This weekend marks one year since my dad died. the more I think about the time that has passed, and death, and living, the more I think that maybe everything is more than what it is. Bear with me. It seems as though we are living and we are not living. We breathe and there is space in between when we are not breathing. Sometimes people die, but sometimes they also, somehow, go on living. Oh and time, mysterious time. It is infinite and finite and non linear and somehow still marches on. This duality of life is a true comfort, although it wasn’t always. Wild river, gentle river. I am okay and I am not okay. This year has been hard. I haven’t really known what to think or feel or do with this time that keeps passing and staying still. I miss my dad. The hardest part is that I can’t seem to feel him. I listen to old voice messages he left me which are saved on my phone. But I miss his hard hugs (which were also quite soft). But time is non linear too, so I am giving myself more. And I am hoping that in some time and in some way, I will find him again.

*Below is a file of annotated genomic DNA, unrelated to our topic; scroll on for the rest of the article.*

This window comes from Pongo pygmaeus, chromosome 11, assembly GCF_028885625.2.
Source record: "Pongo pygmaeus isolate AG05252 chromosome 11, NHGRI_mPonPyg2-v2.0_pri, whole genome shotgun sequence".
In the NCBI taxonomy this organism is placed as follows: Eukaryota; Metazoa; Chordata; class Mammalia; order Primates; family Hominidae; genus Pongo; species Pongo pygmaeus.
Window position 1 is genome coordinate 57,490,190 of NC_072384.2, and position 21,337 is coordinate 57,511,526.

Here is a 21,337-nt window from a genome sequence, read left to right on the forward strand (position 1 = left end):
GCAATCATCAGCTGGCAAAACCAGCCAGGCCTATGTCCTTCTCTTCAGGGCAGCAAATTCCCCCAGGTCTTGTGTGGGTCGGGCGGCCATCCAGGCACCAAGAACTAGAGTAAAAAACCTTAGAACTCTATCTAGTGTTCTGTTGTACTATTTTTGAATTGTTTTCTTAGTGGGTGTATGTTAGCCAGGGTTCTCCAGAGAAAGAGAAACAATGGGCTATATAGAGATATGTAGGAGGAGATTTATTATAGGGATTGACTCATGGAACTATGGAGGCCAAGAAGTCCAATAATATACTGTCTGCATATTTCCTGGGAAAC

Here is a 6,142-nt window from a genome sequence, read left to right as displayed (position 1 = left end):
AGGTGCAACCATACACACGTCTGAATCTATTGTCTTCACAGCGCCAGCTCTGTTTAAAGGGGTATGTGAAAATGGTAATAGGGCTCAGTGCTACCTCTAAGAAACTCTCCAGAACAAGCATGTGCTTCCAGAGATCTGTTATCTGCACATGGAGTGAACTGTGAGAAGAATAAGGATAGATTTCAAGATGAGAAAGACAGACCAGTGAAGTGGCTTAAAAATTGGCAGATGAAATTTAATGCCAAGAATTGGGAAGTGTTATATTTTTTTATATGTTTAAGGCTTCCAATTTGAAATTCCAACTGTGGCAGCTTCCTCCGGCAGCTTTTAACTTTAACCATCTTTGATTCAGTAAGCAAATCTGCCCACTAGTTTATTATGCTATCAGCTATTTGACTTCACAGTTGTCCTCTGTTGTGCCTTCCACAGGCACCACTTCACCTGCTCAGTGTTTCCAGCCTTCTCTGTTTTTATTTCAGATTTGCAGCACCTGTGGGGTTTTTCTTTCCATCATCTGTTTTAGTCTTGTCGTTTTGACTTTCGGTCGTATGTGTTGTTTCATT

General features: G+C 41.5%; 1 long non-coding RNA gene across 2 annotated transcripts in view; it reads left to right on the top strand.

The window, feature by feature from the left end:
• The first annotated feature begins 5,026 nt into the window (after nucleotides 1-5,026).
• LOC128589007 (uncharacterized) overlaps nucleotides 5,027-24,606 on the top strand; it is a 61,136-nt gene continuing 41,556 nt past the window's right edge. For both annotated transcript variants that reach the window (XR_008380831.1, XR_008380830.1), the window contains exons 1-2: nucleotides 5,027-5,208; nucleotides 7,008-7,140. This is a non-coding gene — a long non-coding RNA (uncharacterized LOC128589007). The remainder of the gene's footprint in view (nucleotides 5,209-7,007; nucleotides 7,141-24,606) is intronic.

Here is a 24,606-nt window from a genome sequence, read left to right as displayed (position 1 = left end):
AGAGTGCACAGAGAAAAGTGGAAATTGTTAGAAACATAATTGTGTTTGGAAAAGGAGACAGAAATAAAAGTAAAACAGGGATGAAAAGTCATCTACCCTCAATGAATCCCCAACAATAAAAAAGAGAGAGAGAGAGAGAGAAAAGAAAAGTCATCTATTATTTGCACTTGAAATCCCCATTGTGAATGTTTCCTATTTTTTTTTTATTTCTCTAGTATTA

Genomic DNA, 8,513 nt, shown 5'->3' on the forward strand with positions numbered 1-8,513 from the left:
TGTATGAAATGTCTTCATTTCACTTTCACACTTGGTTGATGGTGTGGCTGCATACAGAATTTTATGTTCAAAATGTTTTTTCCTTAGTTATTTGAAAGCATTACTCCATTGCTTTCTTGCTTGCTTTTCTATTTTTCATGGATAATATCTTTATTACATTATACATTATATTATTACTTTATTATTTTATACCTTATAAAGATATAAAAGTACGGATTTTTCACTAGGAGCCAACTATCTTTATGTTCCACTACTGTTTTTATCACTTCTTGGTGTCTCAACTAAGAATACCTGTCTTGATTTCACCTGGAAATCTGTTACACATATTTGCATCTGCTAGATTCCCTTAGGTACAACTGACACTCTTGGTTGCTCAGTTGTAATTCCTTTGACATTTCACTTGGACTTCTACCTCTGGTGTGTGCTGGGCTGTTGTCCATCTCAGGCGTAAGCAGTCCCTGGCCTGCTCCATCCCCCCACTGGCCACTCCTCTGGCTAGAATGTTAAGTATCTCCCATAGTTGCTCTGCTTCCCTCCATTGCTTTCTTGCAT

I wrote the following down shortly after he died. It was such an unspeakable experience, magical and horrible all in one, I felt that getting words out in writing would get it out of my body. I shared it with those closest to us then, but I wanted to share it with you all now. xoxo